In his book, Going Deep, psychologist, Ian Percy outlines a useful change framework. The PIES model helps to chart the depth of commitment to personal, team, or organizational change. The deeper the commitment, the more lasting the change.
The first and most superficial level is Political. Appearances are everything. We make a “politically correct” change to show that we’ll “get with the program.” The next level is Intellectual. Here, a good business case or logical argument wins the day. Facts and analysis convince us the change makes sense. These first two levels deal with the head. They’re about doing the change.
At the deeper third level, Emotional, we’re dealing with the heart. The change feels right. We want to make it happen because it excites us. The fourth, and deepest level of commitment, is Spiritual. We make the change because it’s in step with our deeper selves. The change is a transformation that aligns with our sense of purpose. At this level, Ian explains, “there is no gap and no separation between belief and action. The gap has been filled by the very essence of who you are. You and the object of your commitment have become one.” This is about being the change.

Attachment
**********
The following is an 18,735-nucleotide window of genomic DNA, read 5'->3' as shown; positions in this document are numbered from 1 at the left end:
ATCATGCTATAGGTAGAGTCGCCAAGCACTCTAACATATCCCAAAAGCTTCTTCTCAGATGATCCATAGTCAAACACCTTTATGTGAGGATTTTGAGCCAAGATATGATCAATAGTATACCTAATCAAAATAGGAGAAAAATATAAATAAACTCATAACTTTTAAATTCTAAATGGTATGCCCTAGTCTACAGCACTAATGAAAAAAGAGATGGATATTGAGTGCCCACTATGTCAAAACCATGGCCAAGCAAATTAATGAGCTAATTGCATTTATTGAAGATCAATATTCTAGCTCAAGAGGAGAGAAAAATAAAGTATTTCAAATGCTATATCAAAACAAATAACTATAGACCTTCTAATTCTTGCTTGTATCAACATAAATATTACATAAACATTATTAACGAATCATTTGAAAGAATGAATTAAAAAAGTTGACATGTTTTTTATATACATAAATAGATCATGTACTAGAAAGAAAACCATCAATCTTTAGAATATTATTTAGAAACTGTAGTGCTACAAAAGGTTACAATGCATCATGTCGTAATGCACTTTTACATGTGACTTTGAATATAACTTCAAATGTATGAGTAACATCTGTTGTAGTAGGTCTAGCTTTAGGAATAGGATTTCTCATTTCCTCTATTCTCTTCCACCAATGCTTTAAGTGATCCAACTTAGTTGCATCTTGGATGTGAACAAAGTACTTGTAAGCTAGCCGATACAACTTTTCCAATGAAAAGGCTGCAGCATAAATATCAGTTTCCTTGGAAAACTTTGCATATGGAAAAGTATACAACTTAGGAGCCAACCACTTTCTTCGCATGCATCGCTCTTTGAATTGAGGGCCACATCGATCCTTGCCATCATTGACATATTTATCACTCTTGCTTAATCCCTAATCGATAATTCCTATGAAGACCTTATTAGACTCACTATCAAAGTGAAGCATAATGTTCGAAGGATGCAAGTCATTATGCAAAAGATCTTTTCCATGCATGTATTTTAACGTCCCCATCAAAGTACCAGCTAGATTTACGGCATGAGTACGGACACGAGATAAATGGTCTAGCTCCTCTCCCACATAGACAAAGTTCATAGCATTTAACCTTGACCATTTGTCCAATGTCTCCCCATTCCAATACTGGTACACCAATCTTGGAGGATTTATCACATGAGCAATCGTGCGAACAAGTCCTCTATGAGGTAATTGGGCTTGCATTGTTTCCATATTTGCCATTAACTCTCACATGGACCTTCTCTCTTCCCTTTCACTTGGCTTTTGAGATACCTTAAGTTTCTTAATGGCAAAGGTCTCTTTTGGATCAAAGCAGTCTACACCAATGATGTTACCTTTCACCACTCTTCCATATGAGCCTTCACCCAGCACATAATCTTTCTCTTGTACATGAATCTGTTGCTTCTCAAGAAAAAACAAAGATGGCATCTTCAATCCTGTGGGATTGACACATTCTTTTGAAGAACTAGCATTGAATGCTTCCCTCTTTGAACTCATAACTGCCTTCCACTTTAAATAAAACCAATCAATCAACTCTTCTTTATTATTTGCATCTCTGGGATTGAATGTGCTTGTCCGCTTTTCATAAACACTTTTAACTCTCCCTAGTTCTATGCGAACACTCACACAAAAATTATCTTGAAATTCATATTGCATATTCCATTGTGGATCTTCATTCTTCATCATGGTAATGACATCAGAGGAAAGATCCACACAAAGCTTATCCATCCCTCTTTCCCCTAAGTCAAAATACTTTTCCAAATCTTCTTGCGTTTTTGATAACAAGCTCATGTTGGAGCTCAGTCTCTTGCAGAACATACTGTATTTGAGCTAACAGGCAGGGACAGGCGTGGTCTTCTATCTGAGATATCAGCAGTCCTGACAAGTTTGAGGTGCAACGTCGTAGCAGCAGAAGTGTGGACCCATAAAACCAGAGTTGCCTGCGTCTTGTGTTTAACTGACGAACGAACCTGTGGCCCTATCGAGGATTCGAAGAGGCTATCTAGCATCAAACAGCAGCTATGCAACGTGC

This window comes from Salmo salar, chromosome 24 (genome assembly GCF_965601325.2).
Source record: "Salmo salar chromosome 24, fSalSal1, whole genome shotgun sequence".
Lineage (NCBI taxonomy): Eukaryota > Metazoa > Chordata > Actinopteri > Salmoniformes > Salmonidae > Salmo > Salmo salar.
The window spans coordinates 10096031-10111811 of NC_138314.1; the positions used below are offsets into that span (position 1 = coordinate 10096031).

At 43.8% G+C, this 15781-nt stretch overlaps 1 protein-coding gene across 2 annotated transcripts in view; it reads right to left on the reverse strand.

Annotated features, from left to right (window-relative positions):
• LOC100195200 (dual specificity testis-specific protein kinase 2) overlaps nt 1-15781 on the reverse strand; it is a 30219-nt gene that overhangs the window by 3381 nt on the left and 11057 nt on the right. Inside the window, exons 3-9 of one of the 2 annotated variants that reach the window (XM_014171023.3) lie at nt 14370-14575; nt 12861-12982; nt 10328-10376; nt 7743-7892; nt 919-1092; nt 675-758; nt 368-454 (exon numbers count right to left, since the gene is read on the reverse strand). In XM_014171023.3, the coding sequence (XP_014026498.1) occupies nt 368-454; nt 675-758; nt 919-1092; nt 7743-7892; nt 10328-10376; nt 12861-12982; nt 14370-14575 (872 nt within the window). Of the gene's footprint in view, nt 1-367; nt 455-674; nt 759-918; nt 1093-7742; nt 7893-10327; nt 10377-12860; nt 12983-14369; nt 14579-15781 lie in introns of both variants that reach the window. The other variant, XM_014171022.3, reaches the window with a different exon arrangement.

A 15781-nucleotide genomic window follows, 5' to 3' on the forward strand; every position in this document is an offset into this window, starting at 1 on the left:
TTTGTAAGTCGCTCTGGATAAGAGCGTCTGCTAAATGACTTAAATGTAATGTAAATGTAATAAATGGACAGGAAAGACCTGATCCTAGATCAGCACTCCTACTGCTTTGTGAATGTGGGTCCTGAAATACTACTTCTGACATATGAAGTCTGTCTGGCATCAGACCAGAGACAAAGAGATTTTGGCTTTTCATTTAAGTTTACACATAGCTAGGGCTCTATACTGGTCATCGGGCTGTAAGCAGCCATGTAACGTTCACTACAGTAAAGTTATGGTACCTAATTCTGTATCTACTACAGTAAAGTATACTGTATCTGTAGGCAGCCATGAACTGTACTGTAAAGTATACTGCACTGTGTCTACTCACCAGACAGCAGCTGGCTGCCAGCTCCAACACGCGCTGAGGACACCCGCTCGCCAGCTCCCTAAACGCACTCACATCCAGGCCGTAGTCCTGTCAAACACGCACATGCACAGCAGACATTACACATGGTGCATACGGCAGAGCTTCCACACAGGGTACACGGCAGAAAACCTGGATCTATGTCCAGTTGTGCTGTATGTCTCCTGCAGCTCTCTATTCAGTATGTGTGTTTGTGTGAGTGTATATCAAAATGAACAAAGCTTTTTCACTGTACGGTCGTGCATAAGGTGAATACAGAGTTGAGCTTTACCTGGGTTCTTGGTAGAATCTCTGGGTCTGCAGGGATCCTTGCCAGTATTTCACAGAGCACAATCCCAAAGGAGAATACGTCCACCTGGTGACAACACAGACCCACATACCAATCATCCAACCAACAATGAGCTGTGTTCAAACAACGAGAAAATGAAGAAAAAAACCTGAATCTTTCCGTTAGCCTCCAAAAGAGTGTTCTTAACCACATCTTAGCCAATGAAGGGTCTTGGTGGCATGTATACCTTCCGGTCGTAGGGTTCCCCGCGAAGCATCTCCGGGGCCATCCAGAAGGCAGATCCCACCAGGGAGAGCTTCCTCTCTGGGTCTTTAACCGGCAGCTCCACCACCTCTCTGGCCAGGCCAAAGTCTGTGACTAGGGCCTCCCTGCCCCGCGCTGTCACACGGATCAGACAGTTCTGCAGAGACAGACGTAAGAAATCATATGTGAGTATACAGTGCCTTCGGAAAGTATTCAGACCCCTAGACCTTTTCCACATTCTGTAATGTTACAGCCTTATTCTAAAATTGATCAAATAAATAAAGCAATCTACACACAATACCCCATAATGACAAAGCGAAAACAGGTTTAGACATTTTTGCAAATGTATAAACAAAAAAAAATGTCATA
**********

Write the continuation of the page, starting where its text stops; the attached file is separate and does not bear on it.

Tomorrow we publish my July blog post in the August issue of The Leader Letter. This issue starts with a look at balancing the head of management and the heart of leadership. Do people make changes because they’re pushed and feel they have to, or do they make changes because they’re pulled and want to? To lead is to take ourselves and others to the deeper levels of heart and soul. That’s especially important in these turbulent times.
A core element of strong leadership is a culture of openness and transparency. People speak their truth. Respectfully and tactfully, like a good game official, they “calls ’em as they sees ’em.” A sign of poor management is smothering silence. This fosters a moose infestation. In this issue, you’ll see moose tracks and find links for moose hunting.
Strong leaders build confidence and energize people for the long haul with small wins. We’ll never run a marathon a day for 143 days like Terry Fox. But like him, we need short-term goals and a sense of progress to keep us moving forward. You’ll find suggestions to engage and energize heartfelt effort.
Helping people want to change is a vital beginning point. Helping them learn how-to change is then pivotal. But many studies show a “great training robbery.” Most learning and development efforts don’t work. Often, they’re wasteful and impede progress. Or learning and development ignites deep, transformational change. We’ll look at four factors that distinguish success or failure.
Hope you dig into this issue and deepen your leadership.